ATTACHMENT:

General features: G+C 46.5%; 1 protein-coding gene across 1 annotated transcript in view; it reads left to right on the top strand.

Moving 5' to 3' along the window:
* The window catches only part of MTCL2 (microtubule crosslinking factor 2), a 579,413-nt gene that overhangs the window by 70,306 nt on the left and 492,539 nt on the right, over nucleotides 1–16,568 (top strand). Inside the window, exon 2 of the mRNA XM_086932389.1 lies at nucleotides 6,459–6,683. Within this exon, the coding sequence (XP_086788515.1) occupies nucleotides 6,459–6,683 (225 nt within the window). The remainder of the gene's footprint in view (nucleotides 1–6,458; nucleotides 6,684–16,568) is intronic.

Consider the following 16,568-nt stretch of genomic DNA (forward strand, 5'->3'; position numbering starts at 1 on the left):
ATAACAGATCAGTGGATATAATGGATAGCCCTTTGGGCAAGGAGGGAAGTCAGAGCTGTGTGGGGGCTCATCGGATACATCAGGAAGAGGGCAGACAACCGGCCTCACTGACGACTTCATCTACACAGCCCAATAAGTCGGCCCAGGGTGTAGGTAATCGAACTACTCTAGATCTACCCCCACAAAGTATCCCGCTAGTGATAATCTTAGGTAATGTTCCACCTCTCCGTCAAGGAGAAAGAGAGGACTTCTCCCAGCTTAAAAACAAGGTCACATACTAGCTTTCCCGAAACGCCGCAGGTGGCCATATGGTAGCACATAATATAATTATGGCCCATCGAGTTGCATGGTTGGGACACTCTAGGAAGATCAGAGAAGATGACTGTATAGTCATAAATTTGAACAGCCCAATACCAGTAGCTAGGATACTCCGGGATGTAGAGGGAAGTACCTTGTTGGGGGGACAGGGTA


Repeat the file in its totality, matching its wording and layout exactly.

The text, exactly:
General features: G+C 46.5%; 1 protein-coding gene across 1 annotated transcript in view; it reads left to right on the top strand.

Moving 5' to 3' along the window:
* The window catches only part of MTCL2 (microtubule crosslinking factor 2), a 579,413-nt gene that overhangs the window by 70,306 nt on the left and 492,539 nt on the right, over nucleotides 1–16,568 (top strand). Inside the window, exon 2 of the mRNA XM_086932389.1 lies at nucleotides 6,459–6,683. Within this exon, the coding sequence (XP_086788515.1) occupies nucleotides 6,459–6,683 (225 nt within the window). The remainder of the gene's footprint in view (nucleotides 1–6,458; nucleotides 6,684–16,568) is intronic.

Consider the following 16,568-nt stretch of genomic DNA (forward strand, 5'->3'; position numbering starts at 1 on the left):
ATAACAGATCAGTGGATATAATGGATAGCCCTTTGGGCAAGGAGGGAAGTCAGAGCTGTGTGGGGGCTCATCGGATACATCAGGAAGAGGGCAGACAACCGGCCTCACTGACGACTTCATCTACACAGCCCAATAAGTCGGCCCAGGGTGTAGGTAATCGAACTACTCTAGATCTACCCCCACAAAGTATCCCGCTAGTGATAATCTTAGGTAATGTTCCACCTCTCCGTCAAGGAGAAAGAGAGGACTTCTCCCAGCTTAAAAACAAGGTCACATACTAGCTTTCCCGAAACGCCGCAGGTGGCCATATGGTAGCACATAATATAATTATGGCCCATCGAGTTGCATGGTTGGGACACTCTAGGAAGATCAGAGAAGATGACTGTATAGTCATAAATTTGAACAGCCCAATACCAGTAGCTAGGATACTCCGGGATGTAGAGGGAAGTACCTTGTTGGGGGGACAGGGTA